The image of schoolchildren marching in step reminds many Eastern Europeans of life under communist dictatorship, yet it could again become reality in Hungary. Prime Minister Viktor Orban has asked the Ministry of Defense and the Ministry of Human Resources to develop a patriotic homeland defense education program by the end of this year, which would be included in the national curriculum for Hungarian schools.
'Nationalistic and religious indoctrination'
"Introducing military education in schools is not surprising: After the complete political and administrative takeover of schools, they are already more like military barracks than institutions for teaching and learning," Peter Rado, a Hungarian expert on education policy and critic of the Orban government, told DW. He also expressed concern over the elimination of the free textbook market in Hungary.
In neighboring Romania, the minister of education sparked controversy by suggesting the introduction of a single school textbook system - with only one nationwide edition per subject and grade. Critics have warned that single textbooks would be reminiscent of the school system during Nicolae Ceausescu's regime, paving the way for ideological control.
Christiane Brandauer, from Germany's Georg Eckert Institute for International Textbook Research, told DW a red line is crossed "if teaching aims at presenting a certain worldview as an absolute truth."
From Peter Rado's perspective, Hungary has crossed that red line, calling the new policy a "nationalistic and religious indoctrination" that goes beyond textbooks. "For example, the government introduced mandatory religious education - with the option of attending 'ethics' classes instead, but this subject is hardly any different from religion," he said.
Theory of evolution: 'Too complicated'
In Turkey, creationism has been present in textbooks since the 1980s. In the new academic year, Darwin's theory of evolution has less space in the official school curriculum. Large parts of the theory are "too complicated" and "too controversial," the Ministry of Education explained in an official statement. A new subject called "creatures and environment" is set to replace it.
Hatice Karahan, one of President Recep Tayyip Erdogan's chief advisers, defended the Turkish curriculum in an interview with DW. Removing the theory of evolution from lesson plans does not "contradict" the progressiveness of Turkish schools, she said. "Countries have different curricula, and many of our schools focus on technical subjects."
Academics and politicians from the opposition have strongly condemned the changes. "Removing a proven theory from the curriculum means sidelining wisdom and science," said Baris Yarkadas, a member of Turkey's largest opposition party, CHP. "The [ruling Justice and Development Party] government is replacing it with a program including Sharia principles."
Critics of these changes see them as an attempt to weaken Turkey's secular ideals. They also point out that in comparison to previous versions, the current curriculum left less space for modern Turkey's founder, Mustafa Kemal Ataturk, who introduced secular reforms.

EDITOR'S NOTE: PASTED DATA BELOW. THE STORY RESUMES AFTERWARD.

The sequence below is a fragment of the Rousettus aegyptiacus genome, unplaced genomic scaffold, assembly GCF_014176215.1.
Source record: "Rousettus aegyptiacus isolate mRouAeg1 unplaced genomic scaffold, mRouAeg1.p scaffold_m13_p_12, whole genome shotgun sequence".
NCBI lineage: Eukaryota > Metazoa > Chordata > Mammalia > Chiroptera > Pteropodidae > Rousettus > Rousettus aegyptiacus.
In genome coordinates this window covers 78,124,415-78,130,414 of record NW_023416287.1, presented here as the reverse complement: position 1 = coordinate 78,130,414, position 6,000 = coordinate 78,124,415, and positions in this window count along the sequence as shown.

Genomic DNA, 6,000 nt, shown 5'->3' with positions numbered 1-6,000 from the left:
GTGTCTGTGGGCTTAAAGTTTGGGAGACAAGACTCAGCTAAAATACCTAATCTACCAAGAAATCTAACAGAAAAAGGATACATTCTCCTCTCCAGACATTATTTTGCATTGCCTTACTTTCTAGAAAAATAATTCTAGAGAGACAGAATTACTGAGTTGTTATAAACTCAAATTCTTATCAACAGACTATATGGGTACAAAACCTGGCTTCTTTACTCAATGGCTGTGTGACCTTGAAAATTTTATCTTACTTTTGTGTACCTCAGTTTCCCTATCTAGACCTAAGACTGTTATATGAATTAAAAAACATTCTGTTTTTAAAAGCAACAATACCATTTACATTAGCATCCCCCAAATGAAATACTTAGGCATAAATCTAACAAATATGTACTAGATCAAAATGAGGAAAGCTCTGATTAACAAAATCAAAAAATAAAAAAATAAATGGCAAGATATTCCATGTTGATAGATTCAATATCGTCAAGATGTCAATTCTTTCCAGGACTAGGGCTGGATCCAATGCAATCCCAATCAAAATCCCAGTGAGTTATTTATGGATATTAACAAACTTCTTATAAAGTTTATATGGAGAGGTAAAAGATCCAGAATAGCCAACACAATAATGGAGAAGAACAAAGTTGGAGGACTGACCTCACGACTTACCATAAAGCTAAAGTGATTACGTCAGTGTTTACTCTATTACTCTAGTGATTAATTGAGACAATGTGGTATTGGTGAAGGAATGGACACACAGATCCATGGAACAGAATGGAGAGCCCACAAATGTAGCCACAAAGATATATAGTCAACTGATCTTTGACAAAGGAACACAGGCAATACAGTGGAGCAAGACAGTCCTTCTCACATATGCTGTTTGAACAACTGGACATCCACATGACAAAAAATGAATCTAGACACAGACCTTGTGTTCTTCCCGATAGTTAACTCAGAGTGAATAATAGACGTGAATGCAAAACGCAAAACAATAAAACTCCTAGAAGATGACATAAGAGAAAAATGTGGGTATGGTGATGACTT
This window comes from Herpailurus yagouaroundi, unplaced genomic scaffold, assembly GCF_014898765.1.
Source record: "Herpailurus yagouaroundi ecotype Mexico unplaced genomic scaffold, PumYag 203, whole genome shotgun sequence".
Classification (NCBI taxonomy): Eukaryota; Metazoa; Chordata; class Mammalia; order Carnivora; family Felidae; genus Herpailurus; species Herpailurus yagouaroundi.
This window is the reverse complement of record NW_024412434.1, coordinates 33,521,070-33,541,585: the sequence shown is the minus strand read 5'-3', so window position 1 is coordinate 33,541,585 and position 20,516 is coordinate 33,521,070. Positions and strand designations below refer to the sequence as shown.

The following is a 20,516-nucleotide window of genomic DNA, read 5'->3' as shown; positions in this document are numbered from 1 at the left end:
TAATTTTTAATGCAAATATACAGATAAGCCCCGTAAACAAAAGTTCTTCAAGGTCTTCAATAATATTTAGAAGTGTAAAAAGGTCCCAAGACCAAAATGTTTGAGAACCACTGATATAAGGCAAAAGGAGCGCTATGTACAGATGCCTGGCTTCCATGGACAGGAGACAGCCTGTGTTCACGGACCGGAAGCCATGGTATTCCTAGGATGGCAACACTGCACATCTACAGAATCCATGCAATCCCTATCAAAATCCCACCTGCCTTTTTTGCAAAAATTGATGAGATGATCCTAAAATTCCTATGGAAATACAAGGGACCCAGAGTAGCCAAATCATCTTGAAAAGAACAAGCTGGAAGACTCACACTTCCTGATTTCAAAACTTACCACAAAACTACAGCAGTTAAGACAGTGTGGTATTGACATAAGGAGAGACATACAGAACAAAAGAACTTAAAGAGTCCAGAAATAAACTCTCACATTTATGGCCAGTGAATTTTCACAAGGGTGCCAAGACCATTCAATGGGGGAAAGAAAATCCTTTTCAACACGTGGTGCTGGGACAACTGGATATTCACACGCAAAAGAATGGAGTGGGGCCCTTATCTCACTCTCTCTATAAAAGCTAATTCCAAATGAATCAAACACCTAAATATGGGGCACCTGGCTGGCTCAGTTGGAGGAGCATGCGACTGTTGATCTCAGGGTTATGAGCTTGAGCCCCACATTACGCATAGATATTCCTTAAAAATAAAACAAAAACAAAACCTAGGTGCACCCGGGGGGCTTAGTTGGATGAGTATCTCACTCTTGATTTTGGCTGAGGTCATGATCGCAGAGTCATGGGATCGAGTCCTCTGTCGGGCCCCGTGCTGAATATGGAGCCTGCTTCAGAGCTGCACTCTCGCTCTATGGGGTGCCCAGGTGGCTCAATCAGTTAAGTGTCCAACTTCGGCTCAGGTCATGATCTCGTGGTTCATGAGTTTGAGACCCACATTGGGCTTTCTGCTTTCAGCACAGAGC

History textbooks can allow governments the opportunity to cast political figures in a positive light. In Russia, a book on Josef Stalin's campaign of repression was declared "dangerous to the health of students." Its author, history professor Andrei Suslov, has taken the issue to court. Stalin's dictatorship is framed in Russian schools as having been necessary for its time. He is depicted as the hero who defeated the Nazis in World War II, despite operating gulags and persecuting his political opponents.
Addressing political figures can also impact the present. In Hungary, one textbook quotes Prime Minister Orban several times and includes a speech he delivered on the refugee crisis. Students learn that Hungary is a culturally homogeneous country - unlike former colonial powers - as an argument against accepting refugees.
Good migrants, bad migrants
The current refugee crisis has also found its way into Polish school textbooks. In a seventh grade "civic science" class, students learn that migrants have "positive or negative effects."
"I don't know if I should laugh or cry at this," Jacek Staniszewski, a teacher from Warsaw and member of the European Association of History Educators (Euroclio), told DW. "The textbook says that migrants from Ukraine can fill gaps in the Polish labor market, while those who come from other cultures and religions cause social conflicts." Staniszewski is critical of education reform pushed by the country's ruling Law and Justice Party (PiS), which abolished the middle school model and reinstated the eight-year elementary school system used during communist rule.
'My students deserve more than just one perspective'
In Polish schools, subjects like history have taken on more importance. But the changes to the curriculum have also drawn criticism. "This curriculum divides people into us and them - the narrative shapes our identity against some nations like the Germans and the Russians," said Staniszewski.
From this school year on, lessons in fourth grade don't start with ancient history, as they did before, but with the 10th century, when the Christian ruler Miezko I founded Poland. For one year, children study a long list of Polish national heroes, said Staniszewski, adding: "My task is to show greatness - but history is not all about great people. And maybe they were not that great all the time."
"My students deserve more than just one perspective," said the teacher, who does not plan to change his style of educating. "It's up to them to choose one and debate with me." Unlike in Hungary, Polish teachers can choose from a multitude of textbooks. "Our government is naive enough to try to indoctrinate people, but history shows that it's not going to work," said Staniszewski. "Communism hasn't succeeded in indoctrinating people in 50 years."